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It's about time that plane-flying Italian pilot pigs got their own movie!

Set between WWI and II, Porco Rosso follows an ex-fighter pilot-turned-freelance bounty hunter, who was cursed some time ago to physically look exactly like a pig, as he befriends a young mechanic called Fio and faces off against a bunch of moronic air pirates. Directed by Hayao Miyazaki himself, this one's not too dense in terms of story but it does have a lot of subtleties about it which help make the film's straight-forward plot a little fuller and more interesting. This is more of a character piece, the film slowly but surely letting us discover the real man behind the pig (yes, I realise how silly this sounds) and, like Fio, we get to eventually filter out the introverted character's true humanity. It's a sweet, mature movie with some top notch animation which really starts showing off during the exciting and beautiful-looking action sequences. Porco Rosso thankfully doesn't feel episodic at all when it could have easily gone down that predictable route of having the character just go around on various missions, as if several anime episodes had been clumsily merged together (here's looking at you, R.O.D). Based on one of Miyazaki's own watercolour mangas, we can already see the filmmaker's fascination with European settings and planes (we'll see more of that in The Wind Rises, of course). The film could have easily been super-cute or cartoonish but it's actually much more of an old-fashioned adventure with its quiet moments, an underlying, melodramatic yet subtle love triange and a focused storyline. Which is not to say it doesn't have fun: the pirates are a riot, Porco Rosso himself is quietly charming and Fio is a very likeable feisty sidekick. Plus the whole thing ends with an epic air-bound duel that, again, could have easily been dull but is, in fact, completely satisfying and hugely entertaining.

The style of the film is reminiscent of those old serials that inspired the likes of Sky Captain And The World Of Tomorrow, The Rocketeer and the Indiana Jones movies. Except that, here, nothing feels rushed and special care is taken to fill the film with memorable moments, stunning visuals you just want to sit back and admire for ages and a genuinely compelling backstory, for once. Whether you're interested in planes or not, Porco Rosso is still an irresistible flick. Miyazaki probably understood that kids might not have been too fascinated by the subject matter if it had been packed full of technical stuff or political backgrounds so that's why, although we're introduced to mechanics with plans etc. we don't dwell on the specifics of their work and we get just the right amount of it so that it still looks kinda fun and helps us understand why the character is stopping by in Italy instead of staying where he is and fighting back straight away. Rosso's plane is like a character of its own, it's like his Batmobile or something so, even though it may not have too many fancy gadgets, it still comes off as really cool somehow. It's intriguing that a sequel called Porco Rosso: The Last Sortie is actually in the works and should be written but not directed by Hayao Miyazaki (Hiromasa Yonebayashi should be directing instead) but, as unlikely as it is that it'll match the first film quality-wise, I'm certainly looking forward to it and curious to see where they take those characters.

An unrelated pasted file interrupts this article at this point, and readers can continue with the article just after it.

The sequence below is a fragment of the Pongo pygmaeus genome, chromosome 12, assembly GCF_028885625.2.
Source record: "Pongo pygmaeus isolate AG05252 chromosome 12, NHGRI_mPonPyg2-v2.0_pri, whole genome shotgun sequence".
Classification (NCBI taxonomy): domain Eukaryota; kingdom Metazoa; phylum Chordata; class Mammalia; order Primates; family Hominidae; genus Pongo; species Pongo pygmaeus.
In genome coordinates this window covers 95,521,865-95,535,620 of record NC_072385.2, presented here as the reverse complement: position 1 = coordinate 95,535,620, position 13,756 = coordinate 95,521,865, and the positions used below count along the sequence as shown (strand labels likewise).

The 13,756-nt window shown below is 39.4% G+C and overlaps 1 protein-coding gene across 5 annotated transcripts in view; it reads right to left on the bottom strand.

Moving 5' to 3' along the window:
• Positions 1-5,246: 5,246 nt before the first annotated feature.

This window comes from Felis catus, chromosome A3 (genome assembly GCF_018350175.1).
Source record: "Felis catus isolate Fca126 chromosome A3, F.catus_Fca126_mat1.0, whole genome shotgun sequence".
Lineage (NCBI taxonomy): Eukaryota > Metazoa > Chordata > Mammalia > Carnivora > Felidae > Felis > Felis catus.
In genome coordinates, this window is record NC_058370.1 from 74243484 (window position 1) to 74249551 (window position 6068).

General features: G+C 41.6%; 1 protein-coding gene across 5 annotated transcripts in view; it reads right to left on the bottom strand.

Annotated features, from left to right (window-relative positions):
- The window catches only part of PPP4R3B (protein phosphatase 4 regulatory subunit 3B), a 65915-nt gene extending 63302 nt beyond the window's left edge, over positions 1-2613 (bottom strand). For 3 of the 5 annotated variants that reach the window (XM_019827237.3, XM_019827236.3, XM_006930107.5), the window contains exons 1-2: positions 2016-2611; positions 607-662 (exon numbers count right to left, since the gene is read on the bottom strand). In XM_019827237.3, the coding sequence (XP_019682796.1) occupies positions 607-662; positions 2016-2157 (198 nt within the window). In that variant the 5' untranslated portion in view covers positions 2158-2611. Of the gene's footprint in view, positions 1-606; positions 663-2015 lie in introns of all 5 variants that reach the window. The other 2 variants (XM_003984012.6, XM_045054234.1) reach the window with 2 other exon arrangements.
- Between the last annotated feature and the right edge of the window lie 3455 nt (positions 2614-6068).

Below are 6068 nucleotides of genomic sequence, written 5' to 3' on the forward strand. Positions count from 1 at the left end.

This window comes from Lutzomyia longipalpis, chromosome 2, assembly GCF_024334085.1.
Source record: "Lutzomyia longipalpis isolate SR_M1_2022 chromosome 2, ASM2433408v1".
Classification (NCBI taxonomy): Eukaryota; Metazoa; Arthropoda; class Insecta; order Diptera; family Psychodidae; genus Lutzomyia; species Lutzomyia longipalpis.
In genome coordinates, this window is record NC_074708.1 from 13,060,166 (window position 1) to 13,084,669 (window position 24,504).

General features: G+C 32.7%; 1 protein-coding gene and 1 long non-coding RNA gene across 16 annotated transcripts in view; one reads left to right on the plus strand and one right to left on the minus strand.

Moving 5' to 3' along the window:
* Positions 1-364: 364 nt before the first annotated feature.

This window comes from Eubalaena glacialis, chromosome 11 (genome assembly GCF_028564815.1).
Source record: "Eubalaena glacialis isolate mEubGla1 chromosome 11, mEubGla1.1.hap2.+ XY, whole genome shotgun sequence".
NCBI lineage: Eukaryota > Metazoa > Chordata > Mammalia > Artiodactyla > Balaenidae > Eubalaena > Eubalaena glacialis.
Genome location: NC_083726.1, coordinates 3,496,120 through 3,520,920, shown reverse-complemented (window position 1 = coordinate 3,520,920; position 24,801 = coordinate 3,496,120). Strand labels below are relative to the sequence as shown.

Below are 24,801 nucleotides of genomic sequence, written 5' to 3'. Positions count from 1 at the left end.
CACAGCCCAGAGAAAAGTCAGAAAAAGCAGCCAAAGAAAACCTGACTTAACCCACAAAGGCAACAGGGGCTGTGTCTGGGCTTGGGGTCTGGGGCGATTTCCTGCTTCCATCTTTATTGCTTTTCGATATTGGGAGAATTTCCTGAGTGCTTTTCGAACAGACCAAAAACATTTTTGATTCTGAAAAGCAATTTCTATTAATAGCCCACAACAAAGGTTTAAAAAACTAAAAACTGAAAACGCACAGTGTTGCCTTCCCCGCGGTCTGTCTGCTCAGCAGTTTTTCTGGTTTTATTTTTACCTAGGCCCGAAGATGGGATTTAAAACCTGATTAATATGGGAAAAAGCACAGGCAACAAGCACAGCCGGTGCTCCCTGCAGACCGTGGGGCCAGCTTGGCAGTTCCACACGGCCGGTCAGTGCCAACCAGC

All in all, Porco Rosso often gets overlooked by casual Studio Ghibli/Miyazaki fans since its pig theme may sound a little juvenile at first but really, this is a much more substantial piece than the likes of Ponyo or even My Neighbor Totoro. It's smart, unique, very entertaining and has a lot of heart. I definitely recommend you checking it out, I was frankly pleasantly surprised.


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